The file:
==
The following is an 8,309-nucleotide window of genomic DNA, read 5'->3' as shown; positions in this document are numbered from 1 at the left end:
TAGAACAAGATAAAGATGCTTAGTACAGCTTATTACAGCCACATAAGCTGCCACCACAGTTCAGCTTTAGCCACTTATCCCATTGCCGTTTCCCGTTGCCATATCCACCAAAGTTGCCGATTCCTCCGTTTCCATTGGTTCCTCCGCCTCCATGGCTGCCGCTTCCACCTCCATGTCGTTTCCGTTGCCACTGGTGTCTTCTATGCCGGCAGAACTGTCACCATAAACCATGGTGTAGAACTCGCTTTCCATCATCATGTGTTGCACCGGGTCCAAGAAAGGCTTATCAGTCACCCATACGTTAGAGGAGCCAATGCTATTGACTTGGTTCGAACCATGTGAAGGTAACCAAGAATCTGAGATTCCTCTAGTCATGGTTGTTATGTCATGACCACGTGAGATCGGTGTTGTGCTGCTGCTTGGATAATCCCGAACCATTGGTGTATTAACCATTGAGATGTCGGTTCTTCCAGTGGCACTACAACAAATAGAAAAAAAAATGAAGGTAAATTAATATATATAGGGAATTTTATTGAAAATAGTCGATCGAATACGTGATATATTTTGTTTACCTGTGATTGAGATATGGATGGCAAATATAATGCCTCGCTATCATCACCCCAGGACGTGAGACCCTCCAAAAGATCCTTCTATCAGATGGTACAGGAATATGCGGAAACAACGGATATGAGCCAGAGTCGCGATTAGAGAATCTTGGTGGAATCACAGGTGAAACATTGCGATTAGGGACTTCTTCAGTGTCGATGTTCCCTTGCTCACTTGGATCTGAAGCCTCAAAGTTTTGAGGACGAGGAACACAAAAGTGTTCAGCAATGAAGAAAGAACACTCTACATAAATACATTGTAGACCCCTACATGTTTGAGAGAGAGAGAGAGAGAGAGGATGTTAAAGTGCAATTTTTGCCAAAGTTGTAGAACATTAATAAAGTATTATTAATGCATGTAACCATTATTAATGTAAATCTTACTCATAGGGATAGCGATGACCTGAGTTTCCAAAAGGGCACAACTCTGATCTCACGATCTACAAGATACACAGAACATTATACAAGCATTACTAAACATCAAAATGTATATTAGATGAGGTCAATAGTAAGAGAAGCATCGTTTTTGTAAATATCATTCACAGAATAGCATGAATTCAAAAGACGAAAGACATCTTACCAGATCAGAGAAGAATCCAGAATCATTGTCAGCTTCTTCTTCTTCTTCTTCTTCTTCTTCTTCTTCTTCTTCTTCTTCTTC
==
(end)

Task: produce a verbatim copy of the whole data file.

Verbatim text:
The following is an 8,309-nucleotide window of genomic DNA, read 5'->3' as shown; positions in this document are numbered from 1 at the left end:
TAGAACAAGATAAAGATGCTTAGTACAGCTTATTACAGCCACATAAGCTGCCACCACAGTTCAGCTTTAGCCACTTATCCCATTGCCGTTTCCCGTTGCCATATCCACCAAAGTTGCCGATTCCTCCGTTTCCATTGGTTCCTCCGCCTCCATGGCTGCCGCTTCCACCTCCATGTCGTTTCCGTTGCCACTGGTGTCTTCTATGCCGGCAGAACTGTCACCATAAACCATGGTGTAGAACTCGCTTTCCATCATCATGTGTTGCACCGGGTCCAAGAAAGGCTTATCAGTCACCCATACGTTAGAGGAGCCAATGCTATTGACTTGGTTCGAACCATGTGAAGGTAACCAAGAATCTGAGATTCCTCTAGTCATGGTTGTTATGTCATGACCACGTGAGATCGGTGTTGTGCTGCTGCTTGGATAATCCCGAACCATTGGTGTATTAACCATTGAGATGTCGGTTCTTCCAGTGGCACTACAACAAATAGAAAAAAAAATGAAGGTAAATTAATATATATAGGGAATTTTATTGAAAATAGTCGATCGAATACGTGATATATTTTGTTTACCTGTGATTGAGATATGGATGGCAAATATAATGCCTCGCTATCATCACCCCAGGACGTGAGACCCTCCAAAAGATCCTTCTATCAGATGGTACAGGAATATGCGGAAACAACGGATATGAGCCAGAGTCGCGATTAGAGAATCTTGGTGGAATCACAGGTGAAACATTGCGATTAGGGACTTCTTCAGTGTCGATGTTCCCTTGCTCACTTGGATCTGAAGCCTCAAAGTTTTGAGGACGAGGAACACAAAAGTGTTCAGCAATGAAGAAAGAACACTCTACATAAATACATTGTAGACCCCTACATGTTTGAGAGAGAGAGAGAGAGAGAGGATGTTAAAGTGCAATTTTTGCCAAAGTTGTAGAACATTAATAAAGTATTATTAATGCATGTAACCATTATTAATGTAAATCTTACTCATAGGGATAGCGATGACCTGAGTTTCCAAAAGGGCACAACTCTGATCTCACGATCTACAAGATACACAGAACATTATACAAGCATTACTAAACATCAAAATGTATATTAGATGAGGTCAATAGTAAGAGAAGCATCGTTTTTGTAAATATCATTCACAGAATAGCATGAATTCAAAAGACGAAAGACATCTTACCAGATCAGAGAAGAATCCAGAATCATTGTCAGCTTCTTCTTCTTCTTCTTCTTCTTCTTCTTCTTCTTCTTCTTCTTCTTC